Resources for Talking to your Family about Hereditary Cancer

Nobody should suffer and die of a preventable cancer. Nobody. 

Please share these links with anybody who might have a family history of cancer.

Talking openly about health history with your family is important. Documenting that information, especially if there is a family history of cancer, can be life-saving.

Click here to download a family health/cancer history pedigree PDF

Click on the image to go to download page.

Click on the image to go to download page.

Sharing Medical Information with Relatives
If possible, the following family medical information should be collected and shared with close relatives:

    -- family members who were diagnosed with cancer
    -- age at diagnosis
    -- type of cancer, including pathology results, if available

    -- genetic test results

Talking to Your Family About Your BRCA1 or BRCA2 Mutation
Learn how to share test results, letters from your doctor or genetic counselor, or other information you received about your mutation with your family. Giving family members information about your specific genetic mutation helps their healthcare providers know exactly which test to use.


Talking to Your Family about Your Lynch Syndrome Diagnosis

Why talk to my family?

Your family members can benefit from knowing about your diagnosis of Lynch syndrome.  Talk to your family members about Lynch syndrome, and tell them Lynch syndrome is passed through families... Read more...

How to Share Genetic Test Results With Family
When you share genetic test results about hereditary cancers, your family members need to know at least these 2 important details to share with their health care providers or genetic counselors:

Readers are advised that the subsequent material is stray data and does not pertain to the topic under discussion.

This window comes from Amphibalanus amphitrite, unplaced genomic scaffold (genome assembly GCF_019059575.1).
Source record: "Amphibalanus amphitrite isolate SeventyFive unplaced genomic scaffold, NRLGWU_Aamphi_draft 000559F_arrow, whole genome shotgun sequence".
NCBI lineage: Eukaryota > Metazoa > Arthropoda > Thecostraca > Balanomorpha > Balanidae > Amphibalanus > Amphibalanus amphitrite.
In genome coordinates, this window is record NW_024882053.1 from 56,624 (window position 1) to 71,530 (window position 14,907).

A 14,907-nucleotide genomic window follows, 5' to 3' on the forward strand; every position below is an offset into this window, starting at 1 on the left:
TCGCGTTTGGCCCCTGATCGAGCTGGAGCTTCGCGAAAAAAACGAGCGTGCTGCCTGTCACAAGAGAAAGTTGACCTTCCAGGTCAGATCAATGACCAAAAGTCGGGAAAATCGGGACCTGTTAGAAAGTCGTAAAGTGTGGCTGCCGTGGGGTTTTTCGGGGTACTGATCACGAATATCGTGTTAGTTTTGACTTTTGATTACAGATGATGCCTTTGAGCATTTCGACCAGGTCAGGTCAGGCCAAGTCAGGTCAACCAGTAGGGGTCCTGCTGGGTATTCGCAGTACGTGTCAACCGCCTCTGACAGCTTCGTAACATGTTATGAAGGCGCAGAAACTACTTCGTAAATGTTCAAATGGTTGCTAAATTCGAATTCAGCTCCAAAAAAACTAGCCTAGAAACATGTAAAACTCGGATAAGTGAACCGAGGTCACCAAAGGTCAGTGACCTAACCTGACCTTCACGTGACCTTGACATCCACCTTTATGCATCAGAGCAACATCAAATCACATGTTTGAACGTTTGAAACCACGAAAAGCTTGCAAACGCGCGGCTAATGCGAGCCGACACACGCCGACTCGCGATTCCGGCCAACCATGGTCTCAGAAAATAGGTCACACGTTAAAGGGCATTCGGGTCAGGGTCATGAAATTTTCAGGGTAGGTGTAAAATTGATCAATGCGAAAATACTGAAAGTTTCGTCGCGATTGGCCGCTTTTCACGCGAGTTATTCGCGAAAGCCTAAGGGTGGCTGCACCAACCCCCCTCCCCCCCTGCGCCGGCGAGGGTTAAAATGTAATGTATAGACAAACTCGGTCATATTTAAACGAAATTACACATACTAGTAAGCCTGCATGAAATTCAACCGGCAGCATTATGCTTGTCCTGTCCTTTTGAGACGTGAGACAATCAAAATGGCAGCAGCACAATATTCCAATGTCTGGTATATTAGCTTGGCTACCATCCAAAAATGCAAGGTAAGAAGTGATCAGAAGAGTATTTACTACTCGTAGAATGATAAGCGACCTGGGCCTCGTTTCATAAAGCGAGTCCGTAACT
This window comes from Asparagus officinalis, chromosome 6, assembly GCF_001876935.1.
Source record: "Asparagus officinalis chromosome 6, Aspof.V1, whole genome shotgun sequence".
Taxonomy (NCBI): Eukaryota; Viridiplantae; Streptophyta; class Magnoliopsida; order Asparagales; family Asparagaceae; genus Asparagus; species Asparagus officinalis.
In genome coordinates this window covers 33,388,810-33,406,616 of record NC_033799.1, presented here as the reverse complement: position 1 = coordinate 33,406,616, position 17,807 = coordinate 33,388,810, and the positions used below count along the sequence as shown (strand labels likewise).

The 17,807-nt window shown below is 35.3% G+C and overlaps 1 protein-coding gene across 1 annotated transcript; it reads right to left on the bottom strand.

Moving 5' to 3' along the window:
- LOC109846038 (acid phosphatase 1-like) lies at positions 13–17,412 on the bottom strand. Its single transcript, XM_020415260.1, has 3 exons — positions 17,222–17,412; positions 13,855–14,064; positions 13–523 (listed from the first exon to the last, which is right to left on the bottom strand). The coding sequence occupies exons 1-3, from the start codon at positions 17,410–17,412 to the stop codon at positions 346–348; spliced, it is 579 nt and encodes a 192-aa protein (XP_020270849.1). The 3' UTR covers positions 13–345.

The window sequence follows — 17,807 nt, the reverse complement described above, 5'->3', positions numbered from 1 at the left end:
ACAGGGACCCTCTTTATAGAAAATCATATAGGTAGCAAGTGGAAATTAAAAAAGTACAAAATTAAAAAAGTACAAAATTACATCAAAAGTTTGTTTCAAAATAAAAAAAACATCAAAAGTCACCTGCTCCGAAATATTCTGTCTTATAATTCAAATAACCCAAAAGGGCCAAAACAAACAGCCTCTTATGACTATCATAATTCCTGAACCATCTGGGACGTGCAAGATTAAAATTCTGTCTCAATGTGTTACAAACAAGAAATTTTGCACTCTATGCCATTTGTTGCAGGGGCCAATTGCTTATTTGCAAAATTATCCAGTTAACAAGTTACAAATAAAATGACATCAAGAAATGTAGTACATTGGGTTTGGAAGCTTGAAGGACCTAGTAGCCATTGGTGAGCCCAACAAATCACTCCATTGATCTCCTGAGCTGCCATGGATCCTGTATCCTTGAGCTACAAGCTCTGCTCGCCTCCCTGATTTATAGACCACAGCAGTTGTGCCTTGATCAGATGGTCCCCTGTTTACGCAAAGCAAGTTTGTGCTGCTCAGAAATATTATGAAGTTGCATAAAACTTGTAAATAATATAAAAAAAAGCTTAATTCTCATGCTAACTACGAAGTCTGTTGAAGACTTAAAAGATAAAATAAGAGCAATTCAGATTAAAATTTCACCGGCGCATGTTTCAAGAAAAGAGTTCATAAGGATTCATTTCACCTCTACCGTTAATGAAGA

-- The name of the specific gene where the mutation was found, like BRCA2
   -- The specific mutation in the gene, like 187delAG in BRCA1

All in the Family: The Importance of Talking About Hereditary Cancer
The key is communicating information with not just your daughter or son, but also extended family such as an aunt, uncle, niece, nephew or grandchild, according to Megan Myers, M.S., a genetic counselor from the University of California San Francisco (UCSF).


Resources with videos:


Encouraging Family Conversations About Hereditary Breast and Ovarian Cancer - YouTube Video Project

Bring Your Brave: Talking About Your Family History of Cancer
Facing Our Risk of Cancer Empowered or FORCE.
FORCE's mission is to improve the lives of individuals and families facing hereditary cancer.

 My Faulty Gene
My Faulty Gene is a nonprofit organization which provides information and assistance to underserved, uninsured, and underinsured individuals whose family medical history suggests genetic testing might be helpful in identifying an increased risk of disease due to a genetic mutation.  We believe that everyone in need of germline genetic testing should have access, including family members of individuals with a known mutation.

Helping families by providing free education, support and help finding early detection and genetics services.

BRCA Exchange Web Portal

The BRCA Exchange aims to advance our understanding of the genetic basis of breast, ovarian, pancreatic and other cancers by pooling data on BRCA1/2 genetic variants and corresponding clinical data from around the world. Search for BRCA1 or BRCA2 variants above.